Puebla in a Bottle: How Ancho Reyes Ignited American Mixology

Apr. 18, 2018

Top tending flavors of 2018 - Poblano Chili



Very few innovations have ignited a following as quickly as Ancho Reyes. 

Released in 2014 into select U.S. markets, the ancho chile liqueur quickly earned cult status in New York, Chicago, Miami and Denver where bartenders were adding the sweet and spicy spirit into everything from Palomas to Paper Airplanes. It didn’t take long for sales across the U.S. to take off. 

In 2017, Ancho Reyes pulled the curtain back on it’s second act, Ancho Reyes Verde. A similar fever followed suit, but unlike the original Ancho Reyes, which set aflame the hearts of bartenders, Ancho Verde sparked the curiosity of the at-home mixologist, who added it to pitchers of margaritas for a spicy kick. 

Ancho Reyes and Ancho Verde found their home in cocktails, and yet that was never their intended use. 

“In the beginning, we thought this was going to be enjoyed neat because it's so good,” said Iván Saldaña, founder and creator of Ancho Reyes and Ancho Verde.  “We figured people would drink it like an amaro or as an after-dinner digestive. Instead, what happened in the U.S. has been an incredible surprise. We have seen that the spicy trend is a very powerful thing everywhere in the world, particularly in America.”

That never happened. Instead, Ancho Reyes became a fiery force in the spicy beverage trend that continues to burn across the U.S.--a fortuitous accident for Saldaña. 

So how did this ancho amaro become the industry’s top pick for spicy heat? According to Saldaña, it started with a storied recipe.

An Inspired Recipe

Iván Saldaña: Ancho Reyes is an inspired interpretation of a real liqueur that no longer exists. 

Originally, there was an ancho chile liqueur made by the Reyes family back in 1927. At the time, each household in Puebla would have their own homemade liqueur to serve to guests. Each liqueur was unique, and the recipes were passed down through the family.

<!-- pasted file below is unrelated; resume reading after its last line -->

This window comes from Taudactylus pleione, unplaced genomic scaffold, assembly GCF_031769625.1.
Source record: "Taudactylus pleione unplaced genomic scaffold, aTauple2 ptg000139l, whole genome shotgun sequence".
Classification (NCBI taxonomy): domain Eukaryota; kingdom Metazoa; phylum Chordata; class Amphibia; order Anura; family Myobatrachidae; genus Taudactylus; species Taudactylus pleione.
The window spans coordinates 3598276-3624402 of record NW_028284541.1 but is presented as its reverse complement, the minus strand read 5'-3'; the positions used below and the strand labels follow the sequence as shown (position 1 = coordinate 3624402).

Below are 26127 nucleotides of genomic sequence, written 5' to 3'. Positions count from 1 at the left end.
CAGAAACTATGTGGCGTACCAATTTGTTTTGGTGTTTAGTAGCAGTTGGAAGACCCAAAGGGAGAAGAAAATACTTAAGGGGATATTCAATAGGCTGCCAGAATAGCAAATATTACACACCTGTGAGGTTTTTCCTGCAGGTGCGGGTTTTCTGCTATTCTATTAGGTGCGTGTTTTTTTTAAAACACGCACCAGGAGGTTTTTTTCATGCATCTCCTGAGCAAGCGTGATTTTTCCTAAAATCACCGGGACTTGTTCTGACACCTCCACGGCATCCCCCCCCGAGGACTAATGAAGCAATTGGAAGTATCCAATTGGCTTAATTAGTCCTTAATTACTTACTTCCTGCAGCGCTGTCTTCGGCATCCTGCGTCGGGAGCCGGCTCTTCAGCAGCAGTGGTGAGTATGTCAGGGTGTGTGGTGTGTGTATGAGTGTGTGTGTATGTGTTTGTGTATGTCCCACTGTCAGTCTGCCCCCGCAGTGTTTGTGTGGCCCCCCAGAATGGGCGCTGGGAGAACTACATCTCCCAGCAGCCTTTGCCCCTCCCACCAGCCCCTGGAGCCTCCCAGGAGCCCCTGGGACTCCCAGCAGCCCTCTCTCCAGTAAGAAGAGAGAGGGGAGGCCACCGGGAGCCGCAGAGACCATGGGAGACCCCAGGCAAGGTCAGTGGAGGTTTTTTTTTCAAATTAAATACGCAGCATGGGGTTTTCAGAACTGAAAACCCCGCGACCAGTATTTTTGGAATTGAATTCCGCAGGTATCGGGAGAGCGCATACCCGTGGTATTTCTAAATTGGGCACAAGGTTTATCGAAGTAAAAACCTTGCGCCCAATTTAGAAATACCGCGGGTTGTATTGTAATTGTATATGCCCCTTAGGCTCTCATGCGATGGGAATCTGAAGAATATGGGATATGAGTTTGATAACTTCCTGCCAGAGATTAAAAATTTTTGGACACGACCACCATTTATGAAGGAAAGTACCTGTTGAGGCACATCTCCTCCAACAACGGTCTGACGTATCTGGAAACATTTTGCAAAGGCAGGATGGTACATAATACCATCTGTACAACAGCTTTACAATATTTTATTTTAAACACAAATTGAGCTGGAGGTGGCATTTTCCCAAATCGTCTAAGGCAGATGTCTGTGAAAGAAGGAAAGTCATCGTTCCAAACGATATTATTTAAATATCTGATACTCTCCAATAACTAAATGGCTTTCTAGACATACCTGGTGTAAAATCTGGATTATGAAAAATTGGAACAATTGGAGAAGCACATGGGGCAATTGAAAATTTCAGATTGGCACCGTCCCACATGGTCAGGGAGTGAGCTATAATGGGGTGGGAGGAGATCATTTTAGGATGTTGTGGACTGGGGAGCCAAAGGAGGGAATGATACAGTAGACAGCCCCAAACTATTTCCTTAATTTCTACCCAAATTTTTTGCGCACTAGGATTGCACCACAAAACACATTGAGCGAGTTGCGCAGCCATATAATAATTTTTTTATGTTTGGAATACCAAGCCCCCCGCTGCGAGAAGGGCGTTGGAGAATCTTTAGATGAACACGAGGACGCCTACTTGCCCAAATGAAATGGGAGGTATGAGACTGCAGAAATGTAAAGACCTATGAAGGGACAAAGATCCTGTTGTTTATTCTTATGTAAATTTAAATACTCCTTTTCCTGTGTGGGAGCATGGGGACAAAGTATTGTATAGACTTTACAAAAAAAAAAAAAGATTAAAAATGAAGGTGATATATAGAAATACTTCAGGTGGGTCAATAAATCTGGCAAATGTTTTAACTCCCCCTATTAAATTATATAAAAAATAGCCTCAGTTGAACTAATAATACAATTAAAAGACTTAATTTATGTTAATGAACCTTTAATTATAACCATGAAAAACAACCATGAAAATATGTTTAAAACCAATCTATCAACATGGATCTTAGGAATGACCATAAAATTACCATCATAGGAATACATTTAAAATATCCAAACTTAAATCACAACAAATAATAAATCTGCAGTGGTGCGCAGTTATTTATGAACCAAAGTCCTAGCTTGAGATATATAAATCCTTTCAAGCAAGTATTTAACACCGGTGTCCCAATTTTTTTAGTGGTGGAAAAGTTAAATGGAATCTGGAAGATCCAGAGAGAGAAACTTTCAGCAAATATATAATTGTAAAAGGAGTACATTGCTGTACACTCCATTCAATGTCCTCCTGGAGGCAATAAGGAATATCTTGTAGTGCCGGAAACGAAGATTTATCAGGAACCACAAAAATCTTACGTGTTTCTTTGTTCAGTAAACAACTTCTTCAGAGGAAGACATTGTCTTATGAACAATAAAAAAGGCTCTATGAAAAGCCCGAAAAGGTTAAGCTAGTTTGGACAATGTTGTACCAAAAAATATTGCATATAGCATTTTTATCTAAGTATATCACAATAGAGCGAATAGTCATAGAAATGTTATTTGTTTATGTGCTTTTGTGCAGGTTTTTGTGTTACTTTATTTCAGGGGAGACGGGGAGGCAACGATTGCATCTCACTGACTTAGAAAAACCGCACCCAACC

We never had the chance to physically know the details of the Reyes family’s recipes--just bits and pieces. We knew that is was high proof and that it wasn’t too sweet. We also know that during that time, fruits and vegetables were often preserved in alcohol. Since the region produced the largest amount of sugar cane in the country, we concluded that a sugar cane distillate was most likely the base. From there, we simply started macerating ancho chiles in the sugar cane and started tinkering.


Tempered Expectations

There's something I call the "Parking Lot of Ideas.” It is where a lot of my ideas go when I’m not sure they’re going to make it to the finish line. This is where I expected Ancho Reyes to reside. 

It started off just as an exercise of a concept. After a while, however, I realized that there might be something interesting here. Once we took Ancho to the U.S., that’s when it really drove away. 

I mean, my partners and I knew it would be an interesting ingredient, but the reaction from the industry has been overwhelming. We’ve been named one of the top trending brands in the world by Drinks International three years in a row.

That’s unheard of for a small brand like Ancho.

Verde Gets the Green Light

When came out we Verde in 2017, our idea was to make the poblano spirit more accessible to consumers. For most people, when you think poblano, you think about fresh and vibrant green chiles, not the smoky ancho. We wanted something that spoke directly to those consumers and created Verde as an extension of the brand that they might find easier to utilize. We didn’t want Verde to be this obscure liqueur that only a select group of people knew about. 

My hope is that very soon, we’ll see more and more consumers head into the liquor store, buy a bottle of Verde and make a pitcher of spicy margaritas in their own home. 

It all Comes Back to Puebla and the Poblano

 Ancho Reyes and Ancho Verde are both all about the poblano chile. Both green and sun-ripened forms of the chile. These bottles of Ancho are a taste of Puebla. The liqueur’s history and original recipe are from Puebla. The fields of where the chile are grown are in Puebla. I'm not discarding of the other great chiles of Mexico, but Ancho Reyes is not about them. 

Ancho Reyes is about the heart and soul of Puebla. 


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